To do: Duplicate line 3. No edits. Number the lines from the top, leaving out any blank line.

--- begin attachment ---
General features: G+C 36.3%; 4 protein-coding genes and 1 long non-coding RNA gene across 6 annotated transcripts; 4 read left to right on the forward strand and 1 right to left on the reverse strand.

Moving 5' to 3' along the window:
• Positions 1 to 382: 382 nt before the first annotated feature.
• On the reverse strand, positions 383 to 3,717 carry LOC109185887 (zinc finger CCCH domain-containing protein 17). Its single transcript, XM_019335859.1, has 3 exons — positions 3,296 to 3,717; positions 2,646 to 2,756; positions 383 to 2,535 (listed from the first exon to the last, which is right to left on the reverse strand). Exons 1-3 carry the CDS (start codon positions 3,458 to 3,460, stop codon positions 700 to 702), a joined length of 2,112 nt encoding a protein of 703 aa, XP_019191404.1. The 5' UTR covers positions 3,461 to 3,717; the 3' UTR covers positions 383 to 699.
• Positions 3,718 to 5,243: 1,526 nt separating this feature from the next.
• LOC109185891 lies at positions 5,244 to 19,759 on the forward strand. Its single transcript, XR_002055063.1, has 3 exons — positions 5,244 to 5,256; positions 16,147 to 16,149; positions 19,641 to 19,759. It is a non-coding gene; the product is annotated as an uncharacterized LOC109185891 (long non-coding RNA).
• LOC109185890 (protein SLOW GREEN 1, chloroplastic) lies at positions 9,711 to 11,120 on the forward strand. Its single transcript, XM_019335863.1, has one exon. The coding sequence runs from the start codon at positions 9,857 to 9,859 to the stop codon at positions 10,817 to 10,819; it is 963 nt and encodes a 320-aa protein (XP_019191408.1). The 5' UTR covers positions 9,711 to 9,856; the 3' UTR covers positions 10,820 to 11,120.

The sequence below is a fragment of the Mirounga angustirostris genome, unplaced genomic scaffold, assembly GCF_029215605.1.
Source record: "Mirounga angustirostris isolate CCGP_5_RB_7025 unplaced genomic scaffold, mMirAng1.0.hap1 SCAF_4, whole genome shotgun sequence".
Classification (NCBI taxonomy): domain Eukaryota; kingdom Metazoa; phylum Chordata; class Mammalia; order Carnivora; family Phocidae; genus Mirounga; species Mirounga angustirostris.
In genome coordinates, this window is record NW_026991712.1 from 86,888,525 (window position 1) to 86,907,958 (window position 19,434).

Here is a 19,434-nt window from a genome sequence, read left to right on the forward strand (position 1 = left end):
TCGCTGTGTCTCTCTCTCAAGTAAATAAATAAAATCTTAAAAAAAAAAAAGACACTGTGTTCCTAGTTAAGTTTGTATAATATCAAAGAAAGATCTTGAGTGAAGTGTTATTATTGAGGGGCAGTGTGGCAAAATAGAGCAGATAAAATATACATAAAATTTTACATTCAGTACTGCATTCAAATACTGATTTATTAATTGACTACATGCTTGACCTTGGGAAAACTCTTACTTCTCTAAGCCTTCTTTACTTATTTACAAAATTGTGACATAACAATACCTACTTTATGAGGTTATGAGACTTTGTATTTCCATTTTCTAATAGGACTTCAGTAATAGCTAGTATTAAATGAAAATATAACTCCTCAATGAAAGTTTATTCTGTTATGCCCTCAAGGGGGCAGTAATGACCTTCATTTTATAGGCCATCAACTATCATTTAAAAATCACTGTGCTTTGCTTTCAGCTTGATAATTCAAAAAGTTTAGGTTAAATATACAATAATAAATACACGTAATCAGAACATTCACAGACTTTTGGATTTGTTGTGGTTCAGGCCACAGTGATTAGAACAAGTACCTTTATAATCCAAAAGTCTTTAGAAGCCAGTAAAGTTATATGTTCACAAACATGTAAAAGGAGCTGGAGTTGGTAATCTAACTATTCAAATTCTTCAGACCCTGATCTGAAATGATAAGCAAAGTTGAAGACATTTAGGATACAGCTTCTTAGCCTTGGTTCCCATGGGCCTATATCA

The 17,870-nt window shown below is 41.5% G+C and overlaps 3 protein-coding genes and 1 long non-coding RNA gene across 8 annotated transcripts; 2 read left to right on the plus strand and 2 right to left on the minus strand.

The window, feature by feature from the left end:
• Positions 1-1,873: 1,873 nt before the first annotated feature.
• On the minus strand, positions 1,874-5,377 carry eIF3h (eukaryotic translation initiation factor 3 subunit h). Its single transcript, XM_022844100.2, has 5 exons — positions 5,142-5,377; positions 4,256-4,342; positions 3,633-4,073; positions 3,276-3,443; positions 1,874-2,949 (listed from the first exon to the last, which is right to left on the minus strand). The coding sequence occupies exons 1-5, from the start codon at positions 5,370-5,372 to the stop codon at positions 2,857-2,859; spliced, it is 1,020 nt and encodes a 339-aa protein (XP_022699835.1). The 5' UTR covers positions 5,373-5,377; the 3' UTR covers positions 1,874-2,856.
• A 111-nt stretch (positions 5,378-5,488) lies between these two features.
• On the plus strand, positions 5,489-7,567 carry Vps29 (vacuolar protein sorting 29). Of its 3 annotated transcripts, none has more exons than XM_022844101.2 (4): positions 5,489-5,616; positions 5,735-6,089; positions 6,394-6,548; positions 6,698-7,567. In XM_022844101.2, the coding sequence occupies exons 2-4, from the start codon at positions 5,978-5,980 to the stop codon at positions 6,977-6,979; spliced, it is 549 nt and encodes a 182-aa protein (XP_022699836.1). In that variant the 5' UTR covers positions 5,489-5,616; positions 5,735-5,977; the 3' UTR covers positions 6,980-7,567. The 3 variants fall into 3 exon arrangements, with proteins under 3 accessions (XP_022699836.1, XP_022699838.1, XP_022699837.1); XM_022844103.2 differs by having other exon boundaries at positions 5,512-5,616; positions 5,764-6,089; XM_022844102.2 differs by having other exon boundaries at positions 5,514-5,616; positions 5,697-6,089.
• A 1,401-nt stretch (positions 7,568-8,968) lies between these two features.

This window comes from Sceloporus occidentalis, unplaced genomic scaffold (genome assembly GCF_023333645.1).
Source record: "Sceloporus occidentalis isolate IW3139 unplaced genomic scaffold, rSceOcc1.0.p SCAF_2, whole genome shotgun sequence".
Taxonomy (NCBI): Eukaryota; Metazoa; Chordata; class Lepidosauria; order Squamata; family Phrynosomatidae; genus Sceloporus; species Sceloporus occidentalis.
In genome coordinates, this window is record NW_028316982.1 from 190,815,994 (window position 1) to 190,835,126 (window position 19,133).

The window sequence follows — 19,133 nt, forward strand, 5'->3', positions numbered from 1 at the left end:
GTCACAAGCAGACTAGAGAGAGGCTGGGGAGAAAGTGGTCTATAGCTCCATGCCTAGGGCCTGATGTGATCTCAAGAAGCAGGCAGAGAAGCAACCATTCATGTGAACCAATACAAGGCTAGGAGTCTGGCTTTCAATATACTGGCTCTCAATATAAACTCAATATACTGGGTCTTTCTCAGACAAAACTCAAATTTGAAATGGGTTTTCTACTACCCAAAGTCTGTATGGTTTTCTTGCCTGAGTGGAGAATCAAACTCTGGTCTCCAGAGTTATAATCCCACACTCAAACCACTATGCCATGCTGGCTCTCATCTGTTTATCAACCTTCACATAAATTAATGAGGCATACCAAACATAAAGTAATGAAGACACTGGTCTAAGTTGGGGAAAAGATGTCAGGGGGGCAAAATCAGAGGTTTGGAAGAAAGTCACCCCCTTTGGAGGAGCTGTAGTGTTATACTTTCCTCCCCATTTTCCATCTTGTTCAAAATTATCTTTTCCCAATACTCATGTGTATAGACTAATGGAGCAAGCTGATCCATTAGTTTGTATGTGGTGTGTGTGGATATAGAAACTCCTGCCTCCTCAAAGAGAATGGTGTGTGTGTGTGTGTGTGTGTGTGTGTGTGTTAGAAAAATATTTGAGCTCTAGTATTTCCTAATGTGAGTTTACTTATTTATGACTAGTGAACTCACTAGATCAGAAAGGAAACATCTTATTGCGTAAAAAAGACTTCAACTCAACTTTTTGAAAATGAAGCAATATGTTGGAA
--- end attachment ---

• Positions 1 to 382: 382 nt before the first annotated feature.